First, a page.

Heart Disease Nutritionists Waterville ME

Local resource for heart disease nutritionists in Waterville. Includes detailed information on local businesses that provide access to dietary recommendations, low cholesterol eating, obesity prevention, stress management, nutrition therapy, and heart disease vitamin therapy, as well as advice and content on the risks of heart disease.

Jacqueline Robilliard Rdcde
(207) 622-0822
147 Riverside Dr
Augusta, ME
Hours
Sunday: Closed
Monday: 9:00 AM - 5:00 PM
Tuesday: 9:00 AM - 5:00 PM
Wednesday: 9:00 AM - 5:00 PM
Thursday: 9:00 AM - 5:00 PM
Friday: 9:00 AM - 5:00 PM
Saturday: Closed

Kevin M White
(207) 861-8030
244 Kennedy Memorial Dr
Waterville, ME
Specialty
Cardiology, Cardiovascular Disease

Data Provided By:
Michael Claude Lemieux, MD
(207) 861-8030
58 Cedar Village Pl
Oakland, ME
Specialties
Cardiology
Gender
Male
Education
Medical School: La State Univ Sch Of Med In New Orleans, New Orleans La 70112
Graduation Year: 1984

Data Provided By:
George Petropoulos, MD
(207) 873-1715
518 Fairfield St
Oakland, ME
Specialties
Cardiology
Gender
Male
Education
Medical School: Univ Of Alberta, Fac Of Med, Edmonton, Alb, Canada
Graduation Year: 1993

Data Provided By:
Ahmed S Hassen
(207) 623-8411
1 Va Ctr
Augusta, ME
Specialty
Internal Medicine, Cardiovascular Disease

Data Provided By:
Wayne Allan Kruithoff, MD
(207) 872-1800
149 North St
Waterville, ME
Specialties
Cardiology
Gender
Male
Education
Medical School: Uniformed Services Univ Of The Hlth Sci, Bethesda Md 20814
Graduation Year: 1986

Data Provided By:
Laurier Eugene Nolin, MD
(207) 465-7518
149 North St
Waterville, ME
Specialties
Cardiology
Gender
Male
Education
Medical School: Va Commonwealth Univ, Med Coll Of Va Sch Of Med, Richmond Va 23298
Graduation Year: 1964

Data Provided By:
Enrique J Rivas, MD
(207) 873-1715
25 First Park Dr Ste D
Oakland, ME
Specialties
Cardiology
Gender
Male
Education
Medical School: Univ Nac De San Agustin, Prog Acad De Med, Arequipa, Peru
Graduation Year: 1991

Data Provided By:
Hsueh-Ching Cheng, MD, FACC
(207) 622-4400
6 Middle St
Augusta, ME
Specialties
Cardiology, Internal Medicine
Gender
Male
Education
Graduation Year: 2007

Data Provided By:
Padiath Ali Aslam, MD
(207) 623-4586
89 Hospital St Ste 4
Augusta, ME
Gender
Male
Education
Medical School: Madras Med Coll, Dr M G R Med Univ, Madras, Tn, India
Graduation Year: 1960
Hospital
Hospital: Maine Gen Med Ctr, Augusta, Me; Inland Hospital, Waterville, Me

Data Provided By:
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Is Saturated Fat REALLY at the Heart of Heart Disease?

Is Saturated Fat REALLY at the Heart of Heart Disease?

Is Saturated Fat REALLY at the Heart of Heart Disease? Dr. Gary Huber : Head Medical Ego
Is Saturated Fat REALLY at the Heart of Heart Disease?

Life is a dance, a rhythmic flow of movement that gracefully undulates with give and take. Unless you’ve seen me dance, then it’s more like a manic seizure set to music. But I digress. My point is that sometimes you have to take a step back to look forward, and that’s where our story begins. Let’s review saturated fats relationship with heart disease. Back in the 1950’s we were told to eat corn and sunflower oils as healthy alternatives to saturated fat. As our consumption of polyunsaturated fats rose so did the rate of heart disease. Food companies developed new “non-fat” versions replacing fat with carbohydrates and synthetic chemicals and thus heart disease flourished. The net result was a population scared of saturated fat yet driving themselves to diabetes and heart disease in record numbers by eating an abundance of high glycemic carbohydrates and processed food.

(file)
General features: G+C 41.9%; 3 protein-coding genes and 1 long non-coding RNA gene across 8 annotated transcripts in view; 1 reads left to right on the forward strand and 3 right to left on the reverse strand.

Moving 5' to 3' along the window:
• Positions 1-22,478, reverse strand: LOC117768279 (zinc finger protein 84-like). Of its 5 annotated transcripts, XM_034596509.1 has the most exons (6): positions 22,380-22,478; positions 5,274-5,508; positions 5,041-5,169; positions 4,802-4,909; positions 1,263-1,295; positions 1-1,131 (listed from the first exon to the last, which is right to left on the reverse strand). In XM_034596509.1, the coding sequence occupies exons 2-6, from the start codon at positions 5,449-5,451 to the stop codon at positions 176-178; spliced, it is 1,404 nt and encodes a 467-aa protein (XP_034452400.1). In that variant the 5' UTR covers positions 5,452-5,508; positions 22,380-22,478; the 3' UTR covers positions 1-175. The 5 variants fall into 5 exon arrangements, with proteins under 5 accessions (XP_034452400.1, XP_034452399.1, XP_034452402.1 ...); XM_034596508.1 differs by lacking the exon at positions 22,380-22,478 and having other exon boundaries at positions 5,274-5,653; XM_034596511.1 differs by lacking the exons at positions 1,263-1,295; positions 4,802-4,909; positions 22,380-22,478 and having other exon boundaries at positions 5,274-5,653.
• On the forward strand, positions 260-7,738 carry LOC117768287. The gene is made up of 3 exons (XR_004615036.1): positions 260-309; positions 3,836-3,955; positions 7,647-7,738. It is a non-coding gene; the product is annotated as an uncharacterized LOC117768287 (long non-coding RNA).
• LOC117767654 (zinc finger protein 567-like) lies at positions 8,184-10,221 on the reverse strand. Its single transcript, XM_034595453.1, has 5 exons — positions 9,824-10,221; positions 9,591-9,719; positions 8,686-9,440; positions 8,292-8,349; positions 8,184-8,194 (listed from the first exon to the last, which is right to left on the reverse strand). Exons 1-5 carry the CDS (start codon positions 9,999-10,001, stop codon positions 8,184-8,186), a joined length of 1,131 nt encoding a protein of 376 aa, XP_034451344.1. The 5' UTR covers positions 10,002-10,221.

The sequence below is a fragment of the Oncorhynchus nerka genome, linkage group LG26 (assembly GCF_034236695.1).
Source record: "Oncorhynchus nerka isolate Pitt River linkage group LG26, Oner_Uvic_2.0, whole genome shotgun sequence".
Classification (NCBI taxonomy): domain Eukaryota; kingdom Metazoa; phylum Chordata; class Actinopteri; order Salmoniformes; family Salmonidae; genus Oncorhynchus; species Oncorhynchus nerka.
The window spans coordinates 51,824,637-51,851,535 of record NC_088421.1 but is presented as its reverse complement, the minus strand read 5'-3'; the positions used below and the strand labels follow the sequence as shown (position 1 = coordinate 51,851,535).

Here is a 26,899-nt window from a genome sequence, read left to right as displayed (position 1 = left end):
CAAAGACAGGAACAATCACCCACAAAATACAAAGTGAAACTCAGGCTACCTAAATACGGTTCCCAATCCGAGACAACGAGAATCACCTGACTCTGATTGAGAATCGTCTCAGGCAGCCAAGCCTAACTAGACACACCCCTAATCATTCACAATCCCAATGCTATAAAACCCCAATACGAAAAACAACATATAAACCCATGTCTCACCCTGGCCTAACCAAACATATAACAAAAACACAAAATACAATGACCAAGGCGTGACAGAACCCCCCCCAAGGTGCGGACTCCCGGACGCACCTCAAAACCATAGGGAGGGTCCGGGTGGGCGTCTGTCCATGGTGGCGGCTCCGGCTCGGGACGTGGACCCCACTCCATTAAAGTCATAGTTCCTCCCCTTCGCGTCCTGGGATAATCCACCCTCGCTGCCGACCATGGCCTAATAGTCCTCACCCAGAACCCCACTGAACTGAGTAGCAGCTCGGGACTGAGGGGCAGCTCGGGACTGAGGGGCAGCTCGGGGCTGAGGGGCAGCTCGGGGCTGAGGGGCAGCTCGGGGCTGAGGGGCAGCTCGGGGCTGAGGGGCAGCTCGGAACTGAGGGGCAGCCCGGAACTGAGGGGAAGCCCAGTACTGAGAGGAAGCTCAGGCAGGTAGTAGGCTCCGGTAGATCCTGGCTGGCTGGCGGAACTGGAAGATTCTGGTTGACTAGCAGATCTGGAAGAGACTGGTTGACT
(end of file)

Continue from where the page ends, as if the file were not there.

More Good, Less Bad
The term “saturated fat” became synonymous with red meat and eggs. Once again I will take one step back by saying I am about to discuss grass fed organic beef because that is the only red meat any health conscious carnivore would eat, right? Your standard grocery store beef is full of hormones and antibiotics and we’re just not going to go there. Break red meat down into its components and you will find that most of its fat is the healthy oleic acid, the same fat in olive oil that we have been encouraged to eat. Only 35% of the total fat is saturated and that is the very component that helps increase our beneficial HDL. Multiple studies have shown us that an elevated HDL is good for our heart and blood vessels. A low HDL level is the very factor that most reliably predicts those at risk for heart attacks. Saturated fats actually increase the beneficial HDL in our bodies, which in turn have a direct function in removing the harmful LDL. Oh, and by the way, lets not overlook the healthy omega 3 fats that come naturally when you feed cattle grass instead of grain.

Enough “Experts” – What Do Population Studies Tell Us?
Cultural studies of Polynesian tribes who consume a diet high in saturated fat show low occurrence of heart disease. The Swiss have higher cholesterol levels than Americans yet suffer fewer heart attacks. A Swedish study looking at obesity in children showed that a LOW fat intake was associated with a higher BMI (body fat) and blamed insulin resistance secondary to high carbohydrate diets. These diets lacked adequate omega 3 fats, vitamin D, and iron. A recent study of low fat diets showed that patients placed on a low (18%) fat diet experienced a 9% reduction in cardiovascular risk while those on a moderate fat (33%) enjoyed a 14% reduction in cardiovascular risk.

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